Third, we apply a different estimate method, Quantile Regression (QR), to test the main effect. The panel regression with fixed effects in section Model Estimates focuses on the average relationship of PM2.5 and online purchases proportion, which is susceptible to extreme values. Only considering the average effect might lead to an erroneous regression result. Thus, we use the QR method to explore the coefficient of PM2.5 at every quantile of the online purchases quantiles, and the results are shown in Figure 4.

Figure 4 shows that even though the variation of PM2.5 coefficient is heterogeneous at different aggregated levels, on the whole, the PM2.5 coefficient on each quantile of online purchase proportion is larger than 0, thus, supporting our main findings.

Conclusion and Discussion

This paper explores how the degree of smog pollution affects consumers' choice of consumption channel, as well as how this effect is moderated by interactive activities, product price fluctuations and customers' healthy eating habits. Overall, smog pollution has a significant positive effect on consumers' tendency to choose online channels, and store interactive activities play negative moderating roles in this relationship. Besides, the positive relationship between smog magnitudes and online purchase proportion is more pronounced for products with higher price variation and customers who have more healthy eating habits. In contrast to previous studies that rely on theoretical approaches, this research is based on real-time consumer transaction data and thus adds insights from a new empirical perspective.

Our findings have important implications for retailers. First, when smog occurs, people tend to go out as little as possible to protect their physical and mental well-being. The desire to stay in clean indoor environments causes a shift in purchase behaviors toward fresh food by motivating people to opt for online channels. The proportion of online purchases increases accordingly. Unlike offline channels, which stimulate purchases through the touch-and-feel experience in the physical store, online channels can utilize various forms of media (e.g., pictures, sounds, video) to provide a full range of product displays stimulate purchases. Retailers can offer information and tips about food functions on the online product description, helping customers choose functional foods to maintain their health in smog days. Moreover, it is not enough for retailers to demonstrate general information of products, but to optimize online exhibition by showing products in a variety of scenarios. For example, posting videos and pictures of delicious dishes made with the food in its online interface to attract consumers' attention and stimulate purchases.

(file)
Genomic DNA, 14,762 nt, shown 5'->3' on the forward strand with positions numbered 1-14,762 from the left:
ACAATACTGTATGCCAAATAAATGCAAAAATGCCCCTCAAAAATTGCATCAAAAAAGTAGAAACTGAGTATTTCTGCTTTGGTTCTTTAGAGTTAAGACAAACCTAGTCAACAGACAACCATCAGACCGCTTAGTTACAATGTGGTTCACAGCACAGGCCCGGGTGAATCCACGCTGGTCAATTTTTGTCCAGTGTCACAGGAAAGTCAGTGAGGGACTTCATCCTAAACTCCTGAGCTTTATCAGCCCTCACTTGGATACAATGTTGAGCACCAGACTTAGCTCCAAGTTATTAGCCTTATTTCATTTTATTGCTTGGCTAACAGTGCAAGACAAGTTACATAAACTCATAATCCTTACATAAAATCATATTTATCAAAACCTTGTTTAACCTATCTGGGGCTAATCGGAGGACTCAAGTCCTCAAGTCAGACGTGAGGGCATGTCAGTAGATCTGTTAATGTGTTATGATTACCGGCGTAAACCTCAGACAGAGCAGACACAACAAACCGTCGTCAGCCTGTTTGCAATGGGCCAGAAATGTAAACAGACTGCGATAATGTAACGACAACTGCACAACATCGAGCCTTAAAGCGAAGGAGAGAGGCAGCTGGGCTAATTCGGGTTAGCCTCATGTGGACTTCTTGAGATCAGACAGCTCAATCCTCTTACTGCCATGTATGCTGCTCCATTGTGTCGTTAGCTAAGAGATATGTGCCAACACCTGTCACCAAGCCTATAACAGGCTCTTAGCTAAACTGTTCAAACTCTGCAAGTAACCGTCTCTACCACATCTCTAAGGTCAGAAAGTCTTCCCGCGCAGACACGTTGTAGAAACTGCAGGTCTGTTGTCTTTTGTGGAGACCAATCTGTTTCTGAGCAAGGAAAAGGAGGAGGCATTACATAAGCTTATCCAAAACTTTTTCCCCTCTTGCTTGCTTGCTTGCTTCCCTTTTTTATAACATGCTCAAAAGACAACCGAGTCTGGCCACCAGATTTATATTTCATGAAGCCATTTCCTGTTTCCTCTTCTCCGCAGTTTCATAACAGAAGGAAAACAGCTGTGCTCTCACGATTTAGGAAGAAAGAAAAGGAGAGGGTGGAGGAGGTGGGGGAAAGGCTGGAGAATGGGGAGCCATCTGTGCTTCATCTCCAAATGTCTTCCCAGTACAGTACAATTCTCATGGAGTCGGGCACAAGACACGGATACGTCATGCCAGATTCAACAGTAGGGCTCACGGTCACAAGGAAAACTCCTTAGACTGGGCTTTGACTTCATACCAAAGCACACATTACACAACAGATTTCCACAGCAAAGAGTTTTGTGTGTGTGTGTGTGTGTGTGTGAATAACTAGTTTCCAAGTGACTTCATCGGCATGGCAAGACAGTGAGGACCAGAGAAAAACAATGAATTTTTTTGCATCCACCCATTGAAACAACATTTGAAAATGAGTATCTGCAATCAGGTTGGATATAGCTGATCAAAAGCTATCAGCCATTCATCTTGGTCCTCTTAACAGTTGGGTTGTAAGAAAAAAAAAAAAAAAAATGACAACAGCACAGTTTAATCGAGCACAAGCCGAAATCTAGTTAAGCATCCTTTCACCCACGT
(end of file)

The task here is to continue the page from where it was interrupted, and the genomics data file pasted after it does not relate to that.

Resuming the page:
Second, although our findings suggested that in-store interactive activities have a negative moderating role on the positive relationship between smog pollution and online purchase tendency, retailers should consider reducing in-store interactive activities when the smog is severe. Instead, retailers could develop those interactive activities through online channels to improve customer loyalty, reinforcing their relationship with customers. In addition, retailers can appropriately adjust layouts or designing interfaces to enhance shopping atmospheres and customer experiences. Paz and Delgado (2020) indicate that digital atmospheres are important to prompt online sales. Under the season with heavy smog pollution, retailers can change the design and layout of online platforms to help customers reduce anxiety and anxiety. For example, retailers can use designs/background colors that call to mind spring, vitality, and health, such as flowers, green grass, blue skies, and white clouds.

Third, healthy eating habits play a positive moderating role in the relationship between the degree of smog pollution and the tendency to purchase fresh food through online channels. Consumers who have higher recognition of healthy eating are more sensitive to the adverse effects of smog and care more about how to keep healthy. They tend to shop online instead of going outside on smog days. These customers are likely to buy only the products they search for specifically. During periods of heavy smog pollution, retailers can promote consumption and stimulate cross-category purchase behaviors by launching cross-category coupons, group-buying coupons and promotions for online channels (Wan et al., 2020). Foods recommended for countering the negative effects of smog can be placed in a prominent position, together with a short description of their functions and benefits. In this way, retailers can guide consumers to form a healthy anti-smog diet and promote cross-category purchasing behavior.

Our findings can also enlighten the pricing policymakers. Online channels provide an easier way to compare prices and information. Our results show that customers are more inclined to buy these price-variant products through online channels on smog day, which suggests pricing policymakers can integrate their pricing strategy with channel strategy to respond to the demand changes.